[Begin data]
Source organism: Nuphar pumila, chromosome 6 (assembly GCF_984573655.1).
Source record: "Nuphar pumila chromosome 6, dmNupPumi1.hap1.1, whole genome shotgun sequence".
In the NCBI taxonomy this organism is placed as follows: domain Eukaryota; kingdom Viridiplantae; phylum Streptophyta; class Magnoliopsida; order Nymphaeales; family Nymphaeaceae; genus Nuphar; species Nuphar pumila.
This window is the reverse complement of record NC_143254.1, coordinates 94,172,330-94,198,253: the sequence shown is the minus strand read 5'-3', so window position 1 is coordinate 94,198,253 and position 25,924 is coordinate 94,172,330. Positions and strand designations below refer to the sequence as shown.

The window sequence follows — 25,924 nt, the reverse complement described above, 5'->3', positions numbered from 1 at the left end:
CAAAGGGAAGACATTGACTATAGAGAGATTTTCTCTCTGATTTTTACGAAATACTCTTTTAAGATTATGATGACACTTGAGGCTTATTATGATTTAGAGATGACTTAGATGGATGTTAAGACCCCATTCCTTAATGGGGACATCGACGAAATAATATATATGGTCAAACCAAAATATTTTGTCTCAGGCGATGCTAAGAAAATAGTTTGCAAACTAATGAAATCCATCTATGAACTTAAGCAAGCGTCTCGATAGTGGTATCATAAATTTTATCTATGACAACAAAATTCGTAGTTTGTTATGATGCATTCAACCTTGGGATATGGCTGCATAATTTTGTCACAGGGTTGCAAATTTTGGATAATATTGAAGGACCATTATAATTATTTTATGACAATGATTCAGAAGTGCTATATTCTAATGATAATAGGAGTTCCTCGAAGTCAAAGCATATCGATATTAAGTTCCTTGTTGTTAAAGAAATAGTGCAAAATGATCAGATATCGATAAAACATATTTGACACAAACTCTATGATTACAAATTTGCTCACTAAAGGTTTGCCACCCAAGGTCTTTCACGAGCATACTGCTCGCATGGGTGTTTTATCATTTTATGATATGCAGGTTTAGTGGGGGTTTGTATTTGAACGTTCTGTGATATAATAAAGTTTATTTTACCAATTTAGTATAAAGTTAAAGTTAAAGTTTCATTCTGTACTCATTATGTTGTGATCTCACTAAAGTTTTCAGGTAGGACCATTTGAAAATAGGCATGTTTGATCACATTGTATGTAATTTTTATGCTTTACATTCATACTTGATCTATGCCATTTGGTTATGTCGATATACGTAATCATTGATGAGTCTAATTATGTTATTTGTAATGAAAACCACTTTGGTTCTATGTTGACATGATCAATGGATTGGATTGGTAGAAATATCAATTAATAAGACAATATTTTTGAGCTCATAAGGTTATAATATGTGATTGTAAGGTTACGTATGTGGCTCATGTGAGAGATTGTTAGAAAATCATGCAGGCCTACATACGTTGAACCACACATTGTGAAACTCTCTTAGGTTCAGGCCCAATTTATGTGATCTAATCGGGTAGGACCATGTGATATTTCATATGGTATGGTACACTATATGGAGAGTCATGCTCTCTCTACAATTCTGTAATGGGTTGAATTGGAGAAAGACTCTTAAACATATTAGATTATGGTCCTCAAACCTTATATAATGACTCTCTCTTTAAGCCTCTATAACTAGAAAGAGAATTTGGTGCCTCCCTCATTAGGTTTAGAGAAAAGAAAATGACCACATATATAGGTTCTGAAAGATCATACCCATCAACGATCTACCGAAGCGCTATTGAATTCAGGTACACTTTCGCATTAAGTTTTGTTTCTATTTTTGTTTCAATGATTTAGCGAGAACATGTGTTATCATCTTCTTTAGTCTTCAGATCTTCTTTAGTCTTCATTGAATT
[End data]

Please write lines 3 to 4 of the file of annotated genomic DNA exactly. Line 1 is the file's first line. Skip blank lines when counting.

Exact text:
In the NCBI taxonomy this organism is placed as follows: domain Eukaryota; kingdom Viridiplantae; phylum Streptophyta; class Magnoliopsida; order Nymphaeales; family Nymphaeaceae; genus Nuphar; species Nuphar pumila.
This window is the reverse complement of record NC_143254.1, coordinates 94,172,330-94,198,253: the sequence shown is the minus strand read 5'-3', so window position 1 is coordinate 94,198,253 and position 25,924 is coordinate 94,172,330. Positions and strand designations below refer to the sequence as shown.